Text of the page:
Car Model*: 58 Plymouth Plaza 2dr, 63 Valiant Signet 200 2dr
When you are setting base timing, you have the vacuum advance disconnected right?

~THOR~

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PostPosted: Mon Feb 18, 2019 8:31 pm 
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3 Deuce Webber

Joined: Mon Feb 11, 2019 9:15 am
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Car Model*: 1965 Dodge Dart, 225 Slant Six
THOR wrote:
When you are setting base timing, you have the vacuum advance disconnected right?

~THOR~

Yes, I have the vacuum advance disconnected when I set the timing. And also I have tried many different timing settings.

One thing though, I checked the vacuum advance system by applying vacuum with a hand held vacuum pump. It responses to vacuum but not instantly, actually it needs quite a bit of vacuum to get that vacuum advance to work (about 17 - 18inHg or 0,6 bar absolute pressure). And when manifold vacuum drops at the moment when the throttle plate is being opened at low rpm, I'm not sure if the vacuum is enough to operate the vacuum advance system. In the manual it says that the vacuum advance system should respond immediatly when applying vacuum with the hand held pump... like I said, mine does not.


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PostPosted: Tue Feb 19, 2019 8:22 am 
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3 Deuce Webber

Joined: Mon Feb 11, 2019 9:15 am
Posts: 53
Car Model*: 1965 Dodge Dart, 225 Slant Six
Update

Now that I put the size 60 jet in the carb I thought that I'll take the idle airbleed restriction, I installed earlier, out and set the idle mixture (only by ear for now) and do some testing with the ignition timing. I set the ignition timing at 5 degrees BTDC. To my surprise the car is working perfectly at the highway at light throttle and the stumble when accelerating hard is WAY smaller.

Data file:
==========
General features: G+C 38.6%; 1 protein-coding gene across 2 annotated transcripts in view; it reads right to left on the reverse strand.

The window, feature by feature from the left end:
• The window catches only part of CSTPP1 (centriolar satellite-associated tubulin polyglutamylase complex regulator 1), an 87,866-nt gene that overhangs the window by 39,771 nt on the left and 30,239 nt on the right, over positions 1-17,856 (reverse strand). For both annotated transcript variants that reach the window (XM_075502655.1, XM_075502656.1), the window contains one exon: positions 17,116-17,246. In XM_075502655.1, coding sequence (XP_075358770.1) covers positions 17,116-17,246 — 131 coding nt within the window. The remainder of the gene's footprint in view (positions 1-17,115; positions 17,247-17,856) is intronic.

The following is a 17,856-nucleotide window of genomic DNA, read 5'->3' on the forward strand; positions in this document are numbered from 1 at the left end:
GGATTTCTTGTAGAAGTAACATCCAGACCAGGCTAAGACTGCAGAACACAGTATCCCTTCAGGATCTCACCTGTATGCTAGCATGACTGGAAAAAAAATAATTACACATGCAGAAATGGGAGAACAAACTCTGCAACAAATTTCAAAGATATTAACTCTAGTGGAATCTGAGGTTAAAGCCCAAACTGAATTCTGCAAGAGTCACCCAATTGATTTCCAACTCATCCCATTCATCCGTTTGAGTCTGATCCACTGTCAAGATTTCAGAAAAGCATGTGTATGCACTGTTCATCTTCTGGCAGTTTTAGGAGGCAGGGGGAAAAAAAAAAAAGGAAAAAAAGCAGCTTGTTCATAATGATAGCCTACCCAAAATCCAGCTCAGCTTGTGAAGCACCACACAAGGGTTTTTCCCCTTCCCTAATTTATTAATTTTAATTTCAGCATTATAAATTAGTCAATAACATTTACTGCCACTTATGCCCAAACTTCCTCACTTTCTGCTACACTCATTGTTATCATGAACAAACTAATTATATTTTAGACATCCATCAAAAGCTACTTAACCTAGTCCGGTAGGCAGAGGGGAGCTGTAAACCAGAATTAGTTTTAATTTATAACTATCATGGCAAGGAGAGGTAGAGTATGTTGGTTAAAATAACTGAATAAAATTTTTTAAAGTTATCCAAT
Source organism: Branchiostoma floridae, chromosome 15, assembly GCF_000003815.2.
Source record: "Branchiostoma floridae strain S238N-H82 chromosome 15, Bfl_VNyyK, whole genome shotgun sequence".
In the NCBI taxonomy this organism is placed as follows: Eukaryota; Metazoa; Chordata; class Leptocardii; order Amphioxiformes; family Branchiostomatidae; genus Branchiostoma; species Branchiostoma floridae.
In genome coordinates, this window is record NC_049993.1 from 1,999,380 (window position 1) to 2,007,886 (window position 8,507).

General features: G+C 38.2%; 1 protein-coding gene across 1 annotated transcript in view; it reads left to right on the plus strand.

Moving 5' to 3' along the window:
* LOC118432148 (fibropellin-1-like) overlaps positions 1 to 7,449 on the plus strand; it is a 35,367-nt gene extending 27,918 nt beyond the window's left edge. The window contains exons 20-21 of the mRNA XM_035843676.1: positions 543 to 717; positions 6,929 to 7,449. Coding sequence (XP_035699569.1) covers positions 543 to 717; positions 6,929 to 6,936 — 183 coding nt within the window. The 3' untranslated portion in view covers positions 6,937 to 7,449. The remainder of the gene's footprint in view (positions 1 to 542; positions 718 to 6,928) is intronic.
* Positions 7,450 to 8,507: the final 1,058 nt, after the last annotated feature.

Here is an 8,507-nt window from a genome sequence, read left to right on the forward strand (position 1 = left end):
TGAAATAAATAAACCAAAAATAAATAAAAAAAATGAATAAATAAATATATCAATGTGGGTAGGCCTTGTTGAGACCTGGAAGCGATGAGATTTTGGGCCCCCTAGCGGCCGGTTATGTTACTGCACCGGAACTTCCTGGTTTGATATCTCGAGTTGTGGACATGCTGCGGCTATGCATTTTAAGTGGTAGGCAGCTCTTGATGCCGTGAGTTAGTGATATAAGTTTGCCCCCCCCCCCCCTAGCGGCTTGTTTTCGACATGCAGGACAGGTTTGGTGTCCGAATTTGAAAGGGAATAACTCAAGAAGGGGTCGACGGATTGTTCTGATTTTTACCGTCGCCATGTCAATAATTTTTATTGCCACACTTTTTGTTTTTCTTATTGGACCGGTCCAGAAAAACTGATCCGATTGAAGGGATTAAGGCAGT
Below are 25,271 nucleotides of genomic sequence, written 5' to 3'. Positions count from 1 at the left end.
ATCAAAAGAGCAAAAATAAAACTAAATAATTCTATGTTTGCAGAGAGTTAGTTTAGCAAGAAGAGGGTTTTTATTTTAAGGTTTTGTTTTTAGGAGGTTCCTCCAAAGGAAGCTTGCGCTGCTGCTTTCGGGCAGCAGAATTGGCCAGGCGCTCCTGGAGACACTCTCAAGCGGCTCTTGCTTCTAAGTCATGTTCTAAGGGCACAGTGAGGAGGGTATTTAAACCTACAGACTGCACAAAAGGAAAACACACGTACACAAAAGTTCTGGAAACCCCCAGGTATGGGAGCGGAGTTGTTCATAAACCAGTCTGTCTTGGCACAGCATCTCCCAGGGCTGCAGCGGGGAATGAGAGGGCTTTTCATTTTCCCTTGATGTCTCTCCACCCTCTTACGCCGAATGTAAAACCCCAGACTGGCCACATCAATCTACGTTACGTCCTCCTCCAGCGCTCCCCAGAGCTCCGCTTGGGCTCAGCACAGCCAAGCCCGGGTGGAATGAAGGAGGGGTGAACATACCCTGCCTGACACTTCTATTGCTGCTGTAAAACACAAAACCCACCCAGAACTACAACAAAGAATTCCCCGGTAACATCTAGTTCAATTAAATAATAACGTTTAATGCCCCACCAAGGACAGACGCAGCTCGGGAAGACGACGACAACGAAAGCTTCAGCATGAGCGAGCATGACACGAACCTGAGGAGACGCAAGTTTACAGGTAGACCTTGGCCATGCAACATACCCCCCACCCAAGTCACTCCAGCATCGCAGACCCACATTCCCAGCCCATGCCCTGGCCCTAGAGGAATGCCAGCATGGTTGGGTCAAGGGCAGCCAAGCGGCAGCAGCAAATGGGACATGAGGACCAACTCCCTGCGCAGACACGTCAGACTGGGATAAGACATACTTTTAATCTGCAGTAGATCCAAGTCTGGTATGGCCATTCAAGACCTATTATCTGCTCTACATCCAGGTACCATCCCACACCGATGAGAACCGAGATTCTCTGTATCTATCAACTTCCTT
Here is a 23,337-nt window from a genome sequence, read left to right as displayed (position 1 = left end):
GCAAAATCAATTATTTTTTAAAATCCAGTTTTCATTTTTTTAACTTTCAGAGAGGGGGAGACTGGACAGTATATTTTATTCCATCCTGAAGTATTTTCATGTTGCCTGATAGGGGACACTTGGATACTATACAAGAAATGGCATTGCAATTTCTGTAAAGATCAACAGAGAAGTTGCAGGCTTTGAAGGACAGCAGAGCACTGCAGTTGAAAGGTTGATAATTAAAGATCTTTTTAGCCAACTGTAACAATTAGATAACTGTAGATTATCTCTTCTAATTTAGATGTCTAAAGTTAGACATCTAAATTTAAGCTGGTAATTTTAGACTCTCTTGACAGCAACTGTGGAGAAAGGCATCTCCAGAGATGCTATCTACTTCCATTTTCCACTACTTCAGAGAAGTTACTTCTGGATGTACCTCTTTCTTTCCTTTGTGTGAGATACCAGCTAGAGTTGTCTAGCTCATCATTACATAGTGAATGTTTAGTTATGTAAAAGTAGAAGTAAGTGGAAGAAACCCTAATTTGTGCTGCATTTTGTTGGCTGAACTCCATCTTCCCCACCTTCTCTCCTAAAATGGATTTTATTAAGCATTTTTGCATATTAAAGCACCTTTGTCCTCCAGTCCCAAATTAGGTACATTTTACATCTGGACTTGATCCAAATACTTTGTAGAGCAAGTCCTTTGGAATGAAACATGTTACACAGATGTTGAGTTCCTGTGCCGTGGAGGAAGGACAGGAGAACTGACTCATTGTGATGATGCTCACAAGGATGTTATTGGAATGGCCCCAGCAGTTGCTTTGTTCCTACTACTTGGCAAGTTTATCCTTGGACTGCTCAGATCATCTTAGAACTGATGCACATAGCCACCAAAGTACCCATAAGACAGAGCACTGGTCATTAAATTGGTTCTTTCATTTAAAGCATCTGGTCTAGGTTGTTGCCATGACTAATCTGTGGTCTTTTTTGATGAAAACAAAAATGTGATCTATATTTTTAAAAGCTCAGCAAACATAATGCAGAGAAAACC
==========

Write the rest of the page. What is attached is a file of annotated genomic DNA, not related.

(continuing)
It still isn't perfect at low rpm, light load (light throttle) situations and it has a tiny bit of hesitation when trying to accelerate from low rpm. I also checked the fuel level in the bowl by measuring from the economizer hole. It is kinda hard to measure it that precisely because my engine mounts are very worn and the engine shakes a bit. But from the outer surface of the economizer hole to the fuel the distance is about 26/32 inches, this is the right way to measure it, right?


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PostPosted: Tue Feb 19, 2019 8:29 am 
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Turbo Slant 6
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Joined: Mon Aug 02, 2010 7:36 am
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Location: Rome, GA
Car Model*: 1963 Dart 270, 1980 D150
I suspect the carburetor is performing better and a bit more timing might eliminate the stumble all together. 8-10 BTDC.

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― Hunter S. Thompson


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PostPosted: Tue Feb 19, 2019 8:45 am 
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3 Deuce Webber

Joined: Mon Feb 11, 2019 9:15 am
Posts: 53
Car Model*: 1965 Dodge Dart, 225 Slant Six
drgonzo wrote:
I suspect the carburetor is performing better and a bit more timing might eliminate the stumble all together. 8-10 BTDC.

Actually, I went from 12 BTDC to 5 BTDC. It was way worse at 12 but when I had the size 58 jet in there it was best at 12 BTDC. The idle is also very smooth at 5 BTDC now with the size 60 jet, if I'll move up from there the idle will start to get a bit misfireing/uneven.


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PostPosted: Tue Feb 19, 2019 8:48 am 
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Turbo Slant 6
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Joined: Mon Aug 02, 2010 7:36 am
Posts: 787
Location: Rome, GA
Car Model*: 1963 Dart 270, 1980 D150
That's interesting. Makes me think the timing marks may be off a bit.

_________________
“Buy the ticket, take the ride.”
― Hunter S. Thompson


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PostPosted: Tue Feb 19, 2019 8:56 am 
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3 Deuce Webber

Joined: Mon Feb 11, 2019 9:15 am
Posts: 53
Car Model*: 1965 Dodge Dart, 225 Slant Six
drgonzo wrote:
That's interesting. Makes me think the timing marks may be off a bit.

You mean the plate which has the 15 - 0 scale in it and the mark in the damber? How could they be off? Could the mark in the damber maybe move somehow? The damber seems fine to me, there's no sings of breakage in it or anything like that. Maybe someone has installed the timing gears and chain one tooth off, don't know.